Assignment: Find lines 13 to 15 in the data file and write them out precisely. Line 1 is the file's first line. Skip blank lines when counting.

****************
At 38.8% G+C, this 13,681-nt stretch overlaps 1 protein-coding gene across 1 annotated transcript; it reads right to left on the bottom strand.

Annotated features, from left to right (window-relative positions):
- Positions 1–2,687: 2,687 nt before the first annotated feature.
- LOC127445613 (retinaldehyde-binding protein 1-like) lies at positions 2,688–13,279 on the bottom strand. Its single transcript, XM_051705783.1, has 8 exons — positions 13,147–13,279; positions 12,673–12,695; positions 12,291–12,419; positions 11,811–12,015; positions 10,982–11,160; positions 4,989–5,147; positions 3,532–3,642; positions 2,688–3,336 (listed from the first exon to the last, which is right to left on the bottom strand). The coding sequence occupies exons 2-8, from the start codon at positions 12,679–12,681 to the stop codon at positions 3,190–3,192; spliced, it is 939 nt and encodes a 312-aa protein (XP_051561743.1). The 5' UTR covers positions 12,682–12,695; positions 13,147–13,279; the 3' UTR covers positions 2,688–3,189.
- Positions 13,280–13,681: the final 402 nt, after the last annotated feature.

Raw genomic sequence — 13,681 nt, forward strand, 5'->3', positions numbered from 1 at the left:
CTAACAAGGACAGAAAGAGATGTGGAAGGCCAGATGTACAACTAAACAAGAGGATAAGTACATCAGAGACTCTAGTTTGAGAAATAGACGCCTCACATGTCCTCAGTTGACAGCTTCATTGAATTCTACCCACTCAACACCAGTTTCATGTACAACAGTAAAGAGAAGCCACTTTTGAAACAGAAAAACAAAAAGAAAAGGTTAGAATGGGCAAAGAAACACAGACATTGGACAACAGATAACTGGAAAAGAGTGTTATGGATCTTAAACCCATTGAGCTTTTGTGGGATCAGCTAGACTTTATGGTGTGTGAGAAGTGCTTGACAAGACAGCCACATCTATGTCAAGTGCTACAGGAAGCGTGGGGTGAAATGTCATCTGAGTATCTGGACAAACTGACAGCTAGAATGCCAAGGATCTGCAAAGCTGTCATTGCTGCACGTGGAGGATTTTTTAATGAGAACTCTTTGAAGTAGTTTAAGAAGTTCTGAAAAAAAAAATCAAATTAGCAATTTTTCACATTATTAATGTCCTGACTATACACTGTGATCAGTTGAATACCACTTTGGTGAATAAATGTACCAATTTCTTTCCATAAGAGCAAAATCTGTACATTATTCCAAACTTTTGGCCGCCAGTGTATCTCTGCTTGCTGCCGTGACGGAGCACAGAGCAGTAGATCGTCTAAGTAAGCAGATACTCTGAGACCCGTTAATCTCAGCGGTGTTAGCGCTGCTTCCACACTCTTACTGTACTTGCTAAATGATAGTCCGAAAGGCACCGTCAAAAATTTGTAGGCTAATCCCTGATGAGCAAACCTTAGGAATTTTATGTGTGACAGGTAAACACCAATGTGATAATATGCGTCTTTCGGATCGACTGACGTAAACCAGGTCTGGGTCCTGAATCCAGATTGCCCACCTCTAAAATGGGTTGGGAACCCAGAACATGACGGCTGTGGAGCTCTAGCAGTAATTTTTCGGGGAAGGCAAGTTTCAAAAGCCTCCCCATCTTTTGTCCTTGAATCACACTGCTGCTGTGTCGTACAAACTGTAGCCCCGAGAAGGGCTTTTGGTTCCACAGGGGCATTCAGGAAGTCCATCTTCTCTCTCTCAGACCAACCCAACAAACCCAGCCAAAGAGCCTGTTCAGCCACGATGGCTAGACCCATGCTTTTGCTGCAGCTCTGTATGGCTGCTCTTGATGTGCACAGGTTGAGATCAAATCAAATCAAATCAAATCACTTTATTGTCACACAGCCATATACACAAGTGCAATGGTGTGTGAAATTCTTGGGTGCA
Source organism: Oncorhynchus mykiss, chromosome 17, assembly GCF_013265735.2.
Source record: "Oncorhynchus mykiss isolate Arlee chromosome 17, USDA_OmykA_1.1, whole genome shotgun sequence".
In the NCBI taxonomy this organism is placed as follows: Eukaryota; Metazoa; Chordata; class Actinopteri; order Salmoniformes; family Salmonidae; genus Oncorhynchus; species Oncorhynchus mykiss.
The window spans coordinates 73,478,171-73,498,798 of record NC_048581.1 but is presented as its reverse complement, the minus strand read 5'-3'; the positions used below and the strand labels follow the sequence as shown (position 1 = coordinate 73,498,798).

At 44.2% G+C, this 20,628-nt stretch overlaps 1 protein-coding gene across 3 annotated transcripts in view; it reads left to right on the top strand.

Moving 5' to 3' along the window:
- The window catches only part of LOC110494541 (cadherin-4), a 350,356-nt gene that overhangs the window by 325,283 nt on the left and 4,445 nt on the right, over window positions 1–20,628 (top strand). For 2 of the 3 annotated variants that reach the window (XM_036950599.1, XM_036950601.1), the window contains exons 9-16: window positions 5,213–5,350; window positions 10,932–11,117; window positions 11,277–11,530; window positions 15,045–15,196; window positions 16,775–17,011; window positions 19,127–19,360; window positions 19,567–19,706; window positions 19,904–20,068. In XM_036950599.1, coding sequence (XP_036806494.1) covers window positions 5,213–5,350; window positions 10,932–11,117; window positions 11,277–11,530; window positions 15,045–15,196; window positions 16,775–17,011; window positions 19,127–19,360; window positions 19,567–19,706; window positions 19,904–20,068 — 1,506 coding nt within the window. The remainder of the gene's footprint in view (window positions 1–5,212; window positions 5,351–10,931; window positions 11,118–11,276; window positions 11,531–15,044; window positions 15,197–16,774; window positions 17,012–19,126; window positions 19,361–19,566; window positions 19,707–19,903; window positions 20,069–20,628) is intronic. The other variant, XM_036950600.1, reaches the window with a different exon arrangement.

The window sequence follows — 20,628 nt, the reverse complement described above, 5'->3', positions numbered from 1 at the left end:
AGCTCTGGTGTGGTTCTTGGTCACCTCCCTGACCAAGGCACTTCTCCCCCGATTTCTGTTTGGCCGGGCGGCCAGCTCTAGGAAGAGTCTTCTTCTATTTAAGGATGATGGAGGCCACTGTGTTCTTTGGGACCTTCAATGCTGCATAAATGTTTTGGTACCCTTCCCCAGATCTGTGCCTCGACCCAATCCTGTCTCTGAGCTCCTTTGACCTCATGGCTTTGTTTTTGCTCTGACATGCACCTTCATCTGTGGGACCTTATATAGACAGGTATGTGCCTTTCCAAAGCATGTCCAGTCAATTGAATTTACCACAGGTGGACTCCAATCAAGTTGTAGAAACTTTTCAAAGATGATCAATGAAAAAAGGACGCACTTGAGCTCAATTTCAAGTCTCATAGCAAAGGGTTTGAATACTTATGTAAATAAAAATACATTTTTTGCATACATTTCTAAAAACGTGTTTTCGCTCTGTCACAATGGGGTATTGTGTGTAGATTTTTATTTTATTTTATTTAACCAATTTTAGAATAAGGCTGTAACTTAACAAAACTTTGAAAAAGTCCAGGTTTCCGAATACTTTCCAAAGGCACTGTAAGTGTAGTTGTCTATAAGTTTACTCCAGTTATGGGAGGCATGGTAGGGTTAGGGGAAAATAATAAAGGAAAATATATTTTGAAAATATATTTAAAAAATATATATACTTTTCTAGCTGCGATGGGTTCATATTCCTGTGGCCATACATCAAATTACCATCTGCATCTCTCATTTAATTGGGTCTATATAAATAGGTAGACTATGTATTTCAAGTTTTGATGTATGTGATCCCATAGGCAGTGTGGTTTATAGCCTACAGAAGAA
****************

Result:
Moving 5' to 3' along the window:
- The window catches only part of LOC110494541 (cadherin-4), a 350,356-nt gene that overhangs the window by 325,283 nt on the left and 4,445 nt on the right, over window positions 1–20,628 (top strand). For 2 of the 3 annotated variants that reach the window (XM_036950599.1, XM_036950601.1), the window contains exons 9-16: window positions 5,213–5,350; window positions 10,932–11,117; window positions 11,277–11,530; window positions 15,045–15,196; window positions 16,775–17,011; window positions 19,127–19,360; window positions 19,567–19,706; window positions 19,904–20,068. In XM_036950599.1, coding sequence (XP_036806494.1) covers window positions 5,213–5,350; window positions 10,932–11,117; window positions 11,277–11,530; window positions 15,045–15,196; window positions 16,775–17,011; window positions 19,127–19,360; window positions 19,567–19,706; window positions 19,904–20,068 — 1,506 coding nt within the window. The remainder of the gene's footprint in view (window positions 1–5,212; window positions 5,351–10,931; window positions 11,118–11,276; window positions 11,531–15,044; window positions 15,197–16,774; window positions 17,012–19,126; window positions 19,361–19,566; window positions 19,707–19,903; window positions 20,069–20,628) is intronic. The other variant, XM_036950600.1, reaches the window with a different exon arrangement.

The window sequence follows — 20,628 nt, the reverse complement described above, 5'->3', positions numbered from 1 at the left end: